COVID-19 Visual Information on Twitter

Do you have any good infographics about the x part of the coronavirus pandemic that would be good for me to share with group y?

That was, basically, a question in an email from a colleague the other day. It helped me to realize that coronavirus/Covid-19 has, to my eye, been one of the more visually communicated crises on social media in the recent past. Infographics, charts, drawings, announcements – you name it. I realized I had already bookmarked much of this visual information, and I made it a point to continue doing so (after I forwarded along a couple good infographics to my friend).

This will be a dynamic collection, with new pieces added, both forwards and backwards in time, as I go through bookmarks and save new items in the days to come. Much of what I’ve put here is health related (physical, mental and emotional), but there are some other aspects of the pandemic saved here for posterity. I’ll do my best to organize everything by date posted, newest at the top. In most cases, an embedded tweet will display an entire image. In other cases – especially when multiple images are used in a tweet – I’ll extract the image so it’s easier to see, and place it above the source tweet.

There’s a lot left out, here. Many examples that are just news photos. Photos or graphics that may show up in link preview mode, but aren’t actually a clickable element of the tweet (without having to go to a linked page first). Repeated visual information. Graphics that basically don’t say anything (e.g., it’s just the name of the organization on a picture). Etc.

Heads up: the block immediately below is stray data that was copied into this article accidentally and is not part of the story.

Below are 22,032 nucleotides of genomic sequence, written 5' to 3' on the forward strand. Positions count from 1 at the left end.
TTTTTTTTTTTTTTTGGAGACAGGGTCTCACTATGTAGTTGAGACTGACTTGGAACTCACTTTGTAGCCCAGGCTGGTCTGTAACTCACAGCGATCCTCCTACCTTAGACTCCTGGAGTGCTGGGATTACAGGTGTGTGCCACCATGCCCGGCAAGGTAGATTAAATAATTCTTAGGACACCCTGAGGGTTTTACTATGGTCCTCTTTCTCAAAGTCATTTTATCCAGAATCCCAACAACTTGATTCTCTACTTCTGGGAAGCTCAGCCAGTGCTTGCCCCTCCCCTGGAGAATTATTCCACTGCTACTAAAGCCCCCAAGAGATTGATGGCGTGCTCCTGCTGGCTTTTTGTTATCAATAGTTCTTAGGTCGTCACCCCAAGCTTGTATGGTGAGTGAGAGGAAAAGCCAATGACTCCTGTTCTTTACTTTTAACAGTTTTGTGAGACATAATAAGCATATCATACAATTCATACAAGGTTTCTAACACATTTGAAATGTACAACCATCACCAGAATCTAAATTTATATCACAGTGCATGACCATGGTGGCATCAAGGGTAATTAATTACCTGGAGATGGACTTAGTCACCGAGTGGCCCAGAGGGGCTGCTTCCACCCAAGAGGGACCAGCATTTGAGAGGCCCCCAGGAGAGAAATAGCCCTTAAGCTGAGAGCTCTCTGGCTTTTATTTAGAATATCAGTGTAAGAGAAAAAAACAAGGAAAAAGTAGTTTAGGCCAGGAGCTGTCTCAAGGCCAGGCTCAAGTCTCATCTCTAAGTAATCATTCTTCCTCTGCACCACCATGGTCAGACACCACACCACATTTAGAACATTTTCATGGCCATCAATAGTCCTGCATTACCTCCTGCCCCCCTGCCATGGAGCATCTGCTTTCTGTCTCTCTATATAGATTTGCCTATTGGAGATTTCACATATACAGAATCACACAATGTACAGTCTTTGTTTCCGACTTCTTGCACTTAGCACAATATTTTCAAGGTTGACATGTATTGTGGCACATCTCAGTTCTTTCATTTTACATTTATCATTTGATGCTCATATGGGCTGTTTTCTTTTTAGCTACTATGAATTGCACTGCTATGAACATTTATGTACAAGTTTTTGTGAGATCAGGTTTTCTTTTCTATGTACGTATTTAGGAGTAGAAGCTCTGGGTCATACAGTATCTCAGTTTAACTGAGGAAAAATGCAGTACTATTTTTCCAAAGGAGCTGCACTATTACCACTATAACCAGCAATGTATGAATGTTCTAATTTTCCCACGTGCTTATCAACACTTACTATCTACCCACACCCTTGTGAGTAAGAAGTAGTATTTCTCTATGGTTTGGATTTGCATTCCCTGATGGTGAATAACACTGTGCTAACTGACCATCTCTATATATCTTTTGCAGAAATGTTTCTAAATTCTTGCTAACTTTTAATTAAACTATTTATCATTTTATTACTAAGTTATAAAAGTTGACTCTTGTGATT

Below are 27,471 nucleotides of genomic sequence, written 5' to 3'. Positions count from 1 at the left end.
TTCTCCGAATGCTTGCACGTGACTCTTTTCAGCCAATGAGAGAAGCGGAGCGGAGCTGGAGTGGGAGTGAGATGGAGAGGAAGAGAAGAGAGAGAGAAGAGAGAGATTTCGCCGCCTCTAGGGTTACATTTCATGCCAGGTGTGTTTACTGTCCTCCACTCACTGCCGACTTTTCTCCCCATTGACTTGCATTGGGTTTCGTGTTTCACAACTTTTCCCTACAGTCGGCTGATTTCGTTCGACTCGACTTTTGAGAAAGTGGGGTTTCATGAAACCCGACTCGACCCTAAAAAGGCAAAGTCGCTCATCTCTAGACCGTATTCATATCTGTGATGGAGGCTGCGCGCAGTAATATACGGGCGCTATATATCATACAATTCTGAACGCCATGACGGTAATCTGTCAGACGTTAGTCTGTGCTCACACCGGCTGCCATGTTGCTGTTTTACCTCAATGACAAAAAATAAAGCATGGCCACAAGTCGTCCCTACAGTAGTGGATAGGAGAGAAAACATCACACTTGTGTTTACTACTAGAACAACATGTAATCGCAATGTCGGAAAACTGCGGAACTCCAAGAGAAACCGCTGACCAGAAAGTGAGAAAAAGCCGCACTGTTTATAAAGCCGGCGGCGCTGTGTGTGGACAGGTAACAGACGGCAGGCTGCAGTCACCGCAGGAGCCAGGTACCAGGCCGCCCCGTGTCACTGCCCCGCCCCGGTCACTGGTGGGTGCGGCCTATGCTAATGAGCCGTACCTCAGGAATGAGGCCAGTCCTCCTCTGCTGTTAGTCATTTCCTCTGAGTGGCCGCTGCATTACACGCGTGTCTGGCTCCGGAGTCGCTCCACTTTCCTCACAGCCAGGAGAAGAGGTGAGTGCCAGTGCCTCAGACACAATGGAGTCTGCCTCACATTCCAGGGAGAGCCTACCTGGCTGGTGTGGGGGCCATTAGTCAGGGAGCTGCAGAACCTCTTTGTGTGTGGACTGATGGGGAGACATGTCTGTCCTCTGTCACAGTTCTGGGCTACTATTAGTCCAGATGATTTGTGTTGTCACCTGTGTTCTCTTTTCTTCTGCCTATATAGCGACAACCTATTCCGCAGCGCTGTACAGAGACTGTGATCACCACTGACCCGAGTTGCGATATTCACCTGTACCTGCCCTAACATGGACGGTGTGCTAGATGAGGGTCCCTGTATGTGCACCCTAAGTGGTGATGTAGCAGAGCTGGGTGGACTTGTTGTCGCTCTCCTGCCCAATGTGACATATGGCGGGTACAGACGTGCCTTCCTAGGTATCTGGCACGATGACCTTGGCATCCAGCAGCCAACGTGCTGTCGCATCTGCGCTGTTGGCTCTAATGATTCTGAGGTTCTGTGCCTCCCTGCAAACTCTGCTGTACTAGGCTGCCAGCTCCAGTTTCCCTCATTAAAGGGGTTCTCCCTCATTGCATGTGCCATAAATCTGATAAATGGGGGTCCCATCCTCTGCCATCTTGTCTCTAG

I don’t follow all these accounts – many of these tweets have been RT’d into my timeline, or have displayed on Twitter’s “home” view because of likes, people in my circle following an account, etc.

I don’t endorse a single one of these as a good or bad example, because that’s subjective for much of this (and can be judged in different ways, such as the content or the design). However, zero graphics or photos that contain misinformation/disinformation will be posted here, unless it’s part of a debunk, and obviously so. If you spot something here that is false, please let me know!

(Note [Friday, April 3]: I started a part two of the COVID19 VI because this page got so full it was taking a long time to load. This page includes everything I added up to and including March 31. The part two page goes back to and including VI from April 1, and onward. Radical. Rock on.)

March 30 – 31

(yay. March is over.)

 

 

 

 

 

 

 

 

 

 

 

 

 

 

 

 

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March 29

 

 

 

 

 

 

 

 

 

 

 

 

 

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March 27 – 28

 

 

 

 

 

 

 

 

 

 

 

 

 

 

 

 

 

March 26

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March 25

 

 

 

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No soap and water? Use hand sanitizer, cover all surfaces of your hands and rub until your hands are dry.

 

 

 

 

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March 24

 

 

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March 23

 

 

 

 

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March 21 – 22

 

 

 

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March 20

 

 

 

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March 19

 

 

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March 18

 

 

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March 17 (Happy St. Paddy’s Day! I am not Irish.)

 

 

 

 

 

 

 

 

 

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March 16

 

 

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March 15

 

 

 

 

 

 

 

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March 14

 

 

 

 

 

 

 

March 13

 

 

 

 

 

March 12

 

 

 

 

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March 11

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March 8

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March 6

 

 

 

March 4

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March 2

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January 25

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